Noem, TenHaken, other officials discuss response to storm damage
SIOUX FALLS, S.D. (Dakota News Now) - Officials will hold a briefing in Sioux Falls Friday morning to talk about cleanup plans after a massive storm system blew through the region.
A powerful storm moved rapidly across eastern South Dakota Thursday, blowing up a massive wall of dust and downing trees and power lines across the area. Gov. Noem said the event was considered high wind event. TenHaken said the tornado sirens are only sounded when there is a spotted tornado, therefore the sirens were not sounded.
Report damages and support services
Officials want to remind people to call 211 to report damages and for support after the storm.
Steve Kolbec with Xcel Energy, to stay away from the fallen power lines. Kolbec said do not assume the company knows you do not have power, call 1-800-895-4999 to report any outages.
The Department of Public Safety is managing all the responding organizations.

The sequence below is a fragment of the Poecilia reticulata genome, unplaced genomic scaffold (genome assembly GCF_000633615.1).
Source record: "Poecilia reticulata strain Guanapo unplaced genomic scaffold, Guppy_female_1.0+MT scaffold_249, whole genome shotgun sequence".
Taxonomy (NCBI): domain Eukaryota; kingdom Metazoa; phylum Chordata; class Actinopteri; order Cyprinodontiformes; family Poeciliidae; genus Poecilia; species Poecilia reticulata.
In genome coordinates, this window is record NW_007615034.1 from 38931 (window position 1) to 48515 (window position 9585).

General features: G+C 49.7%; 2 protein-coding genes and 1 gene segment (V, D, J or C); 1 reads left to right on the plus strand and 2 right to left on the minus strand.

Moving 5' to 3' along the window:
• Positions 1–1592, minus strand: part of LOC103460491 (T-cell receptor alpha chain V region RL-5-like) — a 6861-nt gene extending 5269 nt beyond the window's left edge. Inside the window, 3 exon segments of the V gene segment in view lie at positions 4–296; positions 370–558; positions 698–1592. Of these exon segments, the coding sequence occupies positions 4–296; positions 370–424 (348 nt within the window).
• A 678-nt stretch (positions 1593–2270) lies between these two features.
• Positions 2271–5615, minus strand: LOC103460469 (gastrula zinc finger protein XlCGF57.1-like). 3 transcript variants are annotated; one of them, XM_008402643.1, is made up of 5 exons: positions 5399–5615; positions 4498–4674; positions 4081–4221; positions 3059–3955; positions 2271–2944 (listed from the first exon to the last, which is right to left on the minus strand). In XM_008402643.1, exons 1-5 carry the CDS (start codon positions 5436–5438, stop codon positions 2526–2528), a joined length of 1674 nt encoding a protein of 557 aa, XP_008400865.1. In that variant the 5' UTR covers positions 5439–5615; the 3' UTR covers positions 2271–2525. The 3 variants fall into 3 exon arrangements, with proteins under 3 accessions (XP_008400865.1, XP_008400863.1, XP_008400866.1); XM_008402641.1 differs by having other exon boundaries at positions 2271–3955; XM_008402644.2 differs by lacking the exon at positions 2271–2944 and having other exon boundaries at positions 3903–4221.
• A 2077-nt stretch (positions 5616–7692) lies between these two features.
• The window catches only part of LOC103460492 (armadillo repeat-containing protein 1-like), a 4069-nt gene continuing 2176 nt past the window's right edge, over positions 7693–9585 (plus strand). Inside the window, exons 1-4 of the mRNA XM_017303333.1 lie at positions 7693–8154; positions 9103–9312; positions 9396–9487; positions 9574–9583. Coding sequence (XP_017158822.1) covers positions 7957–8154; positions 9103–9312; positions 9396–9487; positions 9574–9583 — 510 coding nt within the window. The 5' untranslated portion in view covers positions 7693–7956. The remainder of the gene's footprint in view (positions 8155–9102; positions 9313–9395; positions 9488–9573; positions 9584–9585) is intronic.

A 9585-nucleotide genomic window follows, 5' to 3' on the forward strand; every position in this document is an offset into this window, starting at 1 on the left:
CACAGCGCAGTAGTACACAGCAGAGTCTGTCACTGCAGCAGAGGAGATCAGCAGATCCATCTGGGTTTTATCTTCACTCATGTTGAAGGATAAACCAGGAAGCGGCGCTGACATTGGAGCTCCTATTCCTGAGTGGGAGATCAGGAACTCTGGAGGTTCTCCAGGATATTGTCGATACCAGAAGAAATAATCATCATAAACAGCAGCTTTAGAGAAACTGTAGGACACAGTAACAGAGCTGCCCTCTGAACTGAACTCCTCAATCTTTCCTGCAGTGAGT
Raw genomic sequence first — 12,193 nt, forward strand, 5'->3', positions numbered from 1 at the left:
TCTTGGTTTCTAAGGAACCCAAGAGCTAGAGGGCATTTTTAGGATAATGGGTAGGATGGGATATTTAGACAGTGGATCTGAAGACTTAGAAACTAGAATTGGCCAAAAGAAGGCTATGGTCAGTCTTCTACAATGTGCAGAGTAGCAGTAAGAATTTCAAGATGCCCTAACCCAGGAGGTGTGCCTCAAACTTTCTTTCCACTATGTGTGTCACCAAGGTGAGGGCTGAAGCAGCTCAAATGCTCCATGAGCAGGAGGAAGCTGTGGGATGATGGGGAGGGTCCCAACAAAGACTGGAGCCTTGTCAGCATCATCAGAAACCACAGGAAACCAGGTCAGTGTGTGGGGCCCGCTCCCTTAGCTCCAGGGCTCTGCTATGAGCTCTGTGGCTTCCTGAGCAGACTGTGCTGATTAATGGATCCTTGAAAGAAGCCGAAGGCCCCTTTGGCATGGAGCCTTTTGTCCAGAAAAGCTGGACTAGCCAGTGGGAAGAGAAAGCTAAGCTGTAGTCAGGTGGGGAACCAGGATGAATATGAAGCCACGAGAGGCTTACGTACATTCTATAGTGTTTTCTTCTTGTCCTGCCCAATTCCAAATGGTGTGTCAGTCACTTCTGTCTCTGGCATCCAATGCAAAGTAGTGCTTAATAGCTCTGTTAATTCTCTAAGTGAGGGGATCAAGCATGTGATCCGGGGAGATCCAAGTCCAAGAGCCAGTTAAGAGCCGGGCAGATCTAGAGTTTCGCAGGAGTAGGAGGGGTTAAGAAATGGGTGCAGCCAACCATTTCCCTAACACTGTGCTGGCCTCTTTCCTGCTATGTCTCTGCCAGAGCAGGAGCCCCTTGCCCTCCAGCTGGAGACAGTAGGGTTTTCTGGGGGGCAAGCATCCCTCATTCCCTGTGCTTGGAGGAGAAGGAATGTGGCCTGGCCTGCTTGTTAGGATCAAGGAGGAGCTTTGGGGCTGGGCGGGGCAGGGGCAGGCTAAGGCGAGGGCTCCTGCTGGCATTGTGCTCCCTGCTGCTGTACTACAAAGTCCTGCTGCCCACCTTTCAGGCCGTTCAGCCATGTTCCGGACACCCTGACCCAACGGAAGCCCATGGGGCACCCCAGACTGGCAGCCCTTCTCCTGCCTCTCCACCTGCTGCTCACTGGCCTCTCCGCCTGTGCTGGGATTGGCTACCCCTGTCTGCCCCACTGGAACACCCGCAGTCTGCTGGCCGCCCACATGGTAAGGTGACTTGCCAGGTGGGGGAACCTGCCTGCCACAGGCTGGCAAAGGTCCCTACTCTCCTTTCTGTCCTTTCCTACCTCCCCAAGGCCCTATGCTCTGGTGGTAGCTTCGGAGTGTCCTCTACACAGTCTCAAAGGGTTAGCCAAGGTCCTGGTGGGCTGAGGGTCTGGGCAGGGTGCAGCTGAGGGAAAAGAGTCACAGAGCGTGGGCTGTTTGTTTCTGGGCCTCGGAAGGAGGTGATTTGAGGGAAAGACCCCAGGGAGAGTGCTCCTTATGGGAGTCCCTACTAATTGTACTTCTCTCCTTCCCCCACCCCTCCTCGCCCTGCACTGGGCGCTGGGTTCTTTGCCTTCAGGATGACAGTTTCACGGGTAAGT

Stay safe after the storm
Mayor Paul TenHaken said to treat intersections as 4-way stops as the lights may have been damaged.
Officials advise people to be extremely cautious around fallen or damaged power lines, which can cause death by electrocution. Officials say 11 power lines have been reported damaged.
Impact from the storm
There have been two deaths reported so far.
Noem said many farms and ranches were also impacted, buildings have been knocked out Birds of Cattle and some farms have been completely wiped out.
There have been some tribes that have had damage to their buildings and have not asked for government assistance.
The city of Arlington is still evaluating their damage and have reported damages to businesses.
Gov. Noem said she has declared a South Dakota in a of emergency. An emergency declaration allows FEMA to help cover costs to repair public buildings but does not offer financial support to individual families.
Noem said individual families should report any damages to their homes or cars to insurance companies. She said make sure to keep receipts if you have been displaced and are staying in a hotel because insurance companies will need that proof.
The task force in Huron is responding to different communities and will be deployed to communities that were hardest hit. Twenty national guard members will be coming in, there were for sure, sixty homes that had damage. In Madison, 50 guard members will arrive to help.
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